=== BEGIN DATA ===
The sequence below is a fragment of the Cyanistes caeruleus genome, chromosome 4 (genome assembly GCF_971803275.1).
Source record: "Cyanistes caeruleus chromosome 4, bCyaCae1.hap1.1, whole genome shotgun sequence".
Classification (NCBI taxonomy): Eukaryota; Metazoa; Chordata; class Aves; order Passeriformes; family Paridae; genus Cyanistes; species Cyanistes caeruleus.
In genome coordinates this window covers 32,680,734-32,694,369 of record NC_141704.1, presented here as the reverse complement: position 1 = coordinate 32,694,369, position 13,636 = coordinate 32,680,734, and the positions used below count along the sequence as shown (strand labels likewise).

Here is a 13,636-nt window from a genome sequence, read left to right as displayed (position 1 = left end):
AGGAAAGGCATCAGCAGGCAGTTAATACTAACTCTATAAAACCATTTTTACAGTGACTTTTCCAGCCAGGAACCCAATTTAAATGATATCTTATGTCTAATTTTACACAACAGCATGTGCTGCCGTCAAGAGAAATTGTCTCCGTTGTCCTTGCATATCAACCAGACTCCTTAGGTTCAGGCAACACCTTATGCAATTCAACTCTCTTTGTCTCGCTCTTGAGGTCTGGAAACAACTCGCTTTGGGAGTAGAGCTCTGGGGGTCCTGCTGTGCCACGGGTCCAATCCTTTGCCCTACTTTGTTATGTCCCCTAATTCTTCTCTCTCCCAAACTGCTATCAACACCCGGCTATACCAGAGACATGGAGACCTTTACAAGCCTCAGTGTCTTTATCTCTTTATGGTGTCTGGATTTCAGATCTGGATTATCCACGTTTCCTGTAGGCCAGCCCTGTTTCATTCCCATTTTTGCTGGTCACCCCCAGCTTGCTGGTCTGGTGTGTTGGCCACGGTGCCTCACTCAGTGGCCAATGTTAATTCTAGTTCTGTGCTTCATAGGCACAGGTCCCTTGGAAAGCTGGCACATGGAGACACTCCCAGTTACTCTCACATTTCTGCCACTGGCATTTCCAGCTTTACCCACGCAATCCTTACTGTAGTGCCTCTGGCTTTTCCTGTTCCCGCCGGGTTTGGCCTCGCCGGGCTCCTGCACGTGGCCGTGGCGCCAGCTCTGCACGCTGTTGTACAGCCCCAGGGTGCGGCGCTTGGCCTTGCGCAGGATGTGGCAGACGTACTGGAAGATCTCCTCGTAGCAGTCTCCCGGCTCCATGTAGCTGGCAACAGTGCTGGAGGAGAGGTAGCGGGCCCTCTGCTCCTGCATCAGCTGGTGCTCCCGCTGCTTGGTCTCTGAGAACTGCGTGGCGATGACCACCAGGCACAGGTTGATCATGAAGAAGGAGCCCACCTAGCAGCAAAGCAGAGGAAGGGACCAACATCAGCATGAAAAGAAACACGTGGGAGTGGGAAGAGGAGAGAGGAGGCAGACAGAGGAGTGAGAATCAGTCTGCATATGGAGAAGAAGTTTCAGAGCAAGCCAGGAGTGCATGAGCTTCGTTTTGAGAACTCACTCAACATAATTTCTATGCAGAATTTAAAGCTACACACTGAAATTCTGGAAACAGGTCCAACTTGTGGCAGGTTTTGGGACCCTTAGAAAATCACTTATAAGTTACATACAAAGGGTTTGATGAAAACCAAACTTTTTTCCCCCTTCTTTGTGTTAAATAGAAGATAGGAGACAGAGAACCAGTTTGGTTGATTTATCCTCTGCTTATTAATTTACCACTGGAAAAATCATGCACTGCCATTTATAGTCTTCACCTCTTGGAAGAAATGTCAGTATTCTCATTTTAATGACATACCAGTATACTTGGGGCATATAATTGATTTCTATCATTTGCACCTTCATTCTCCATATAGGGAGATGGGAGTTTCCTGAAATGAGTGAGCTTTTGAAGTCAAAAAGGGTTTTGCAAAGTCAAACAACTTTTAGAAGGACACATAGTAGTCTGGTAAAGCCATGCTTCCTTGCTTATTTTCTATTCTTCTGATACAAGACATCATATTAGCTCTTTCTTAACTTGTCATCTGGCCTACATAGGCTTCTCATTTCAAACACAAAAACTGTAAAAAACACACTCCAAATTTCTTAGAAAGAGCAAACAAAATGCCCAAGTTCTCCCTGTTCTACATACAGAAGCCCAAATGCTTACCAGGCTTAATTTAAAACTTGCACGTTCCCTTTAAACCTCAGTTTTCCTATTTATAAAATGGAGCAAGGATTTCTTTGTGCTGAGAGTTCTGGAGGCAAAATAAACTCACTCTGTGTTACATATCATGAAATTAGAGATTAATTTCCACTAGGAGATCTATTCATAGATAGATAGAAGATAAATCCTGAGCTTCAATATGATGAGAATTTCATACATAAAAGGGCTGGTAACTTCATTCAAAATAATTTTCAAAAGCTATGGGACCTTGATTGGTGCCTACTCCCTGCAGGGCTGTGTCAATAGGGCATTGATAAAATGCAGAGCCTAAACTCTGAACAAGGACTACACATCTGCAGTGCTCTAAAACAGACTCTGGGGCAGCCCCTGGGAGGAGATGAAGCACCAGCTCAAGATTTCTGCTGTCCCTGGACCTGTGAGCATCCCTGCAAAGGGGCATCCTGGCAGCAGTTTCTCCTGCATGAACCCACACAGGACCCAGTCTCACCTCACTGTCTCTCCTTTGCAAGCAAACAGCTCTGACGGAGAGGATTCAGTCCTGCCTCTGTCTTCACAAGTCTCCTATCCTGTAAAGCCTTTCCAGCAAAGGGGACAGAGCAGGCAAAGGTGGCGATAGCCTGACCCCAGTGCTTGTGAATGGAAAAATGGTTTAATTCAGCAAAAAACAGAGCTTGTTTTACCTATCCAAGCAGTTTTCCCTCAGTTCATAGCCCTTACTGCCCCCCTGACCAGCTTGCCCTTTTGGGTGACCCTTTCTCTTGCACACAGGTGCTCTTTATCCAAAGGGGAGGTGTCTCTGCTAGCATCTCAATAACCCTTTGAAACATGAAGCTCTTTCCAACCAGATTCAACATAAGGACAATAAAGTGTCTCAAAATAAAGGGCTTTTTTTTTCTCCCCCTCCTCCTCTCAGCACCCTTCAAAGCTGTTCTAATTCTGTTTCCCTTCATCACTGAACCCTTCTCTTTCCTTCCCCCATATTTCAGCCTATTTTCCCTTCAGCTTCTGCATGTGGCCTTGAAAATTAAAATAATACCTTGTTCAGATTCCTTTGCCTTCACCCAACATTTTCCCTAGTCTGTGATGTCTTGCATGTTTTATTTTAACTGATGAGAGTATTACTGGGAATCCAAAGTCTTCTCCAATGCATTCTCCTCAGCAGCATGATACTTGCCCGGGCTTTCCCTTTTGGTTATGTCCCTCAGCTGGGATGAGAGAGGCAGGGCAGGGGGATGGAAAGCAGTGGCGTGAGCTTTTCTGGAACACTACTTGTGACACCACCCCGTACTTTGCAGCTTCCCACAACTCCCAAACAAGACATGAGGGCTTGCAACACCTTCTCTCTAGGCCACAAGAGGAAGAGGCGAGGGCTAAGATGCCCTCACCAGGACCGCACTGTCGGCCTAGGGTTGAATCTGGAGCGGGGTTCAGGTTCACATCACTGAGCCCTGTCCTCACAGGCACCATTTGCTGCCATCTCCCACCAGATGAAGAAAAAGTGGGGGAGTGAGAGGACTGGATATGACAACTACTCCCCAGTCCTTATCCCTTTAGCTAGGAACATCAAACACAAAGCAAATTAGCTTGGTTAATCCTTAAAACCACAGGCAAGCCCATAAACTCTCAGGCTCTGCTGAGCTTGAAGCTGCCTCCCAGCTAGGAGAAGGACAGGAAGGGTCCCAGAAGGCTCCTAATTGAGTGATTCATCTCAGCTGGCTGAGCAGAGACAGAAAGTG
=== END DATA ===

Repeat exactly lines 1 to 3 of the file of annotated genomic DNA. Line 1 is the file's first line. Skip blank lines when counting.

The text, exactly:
The sequence below is a fragment of the Cyanistes caeruleus genome, chromosome 4 (genome assembly GCF_971803275.1).
Source record: "Cyanistes caeruleus chromosome 4, bCyaCae1.hap1.1, whole genome shotgun sequence".
Classification (NCBI taxonomy): Eukaryota; Metazoa; Chordata; class Aves; order Passeriformes; family Paridae; genus Cyanistes; species Cyanistes caeruleus.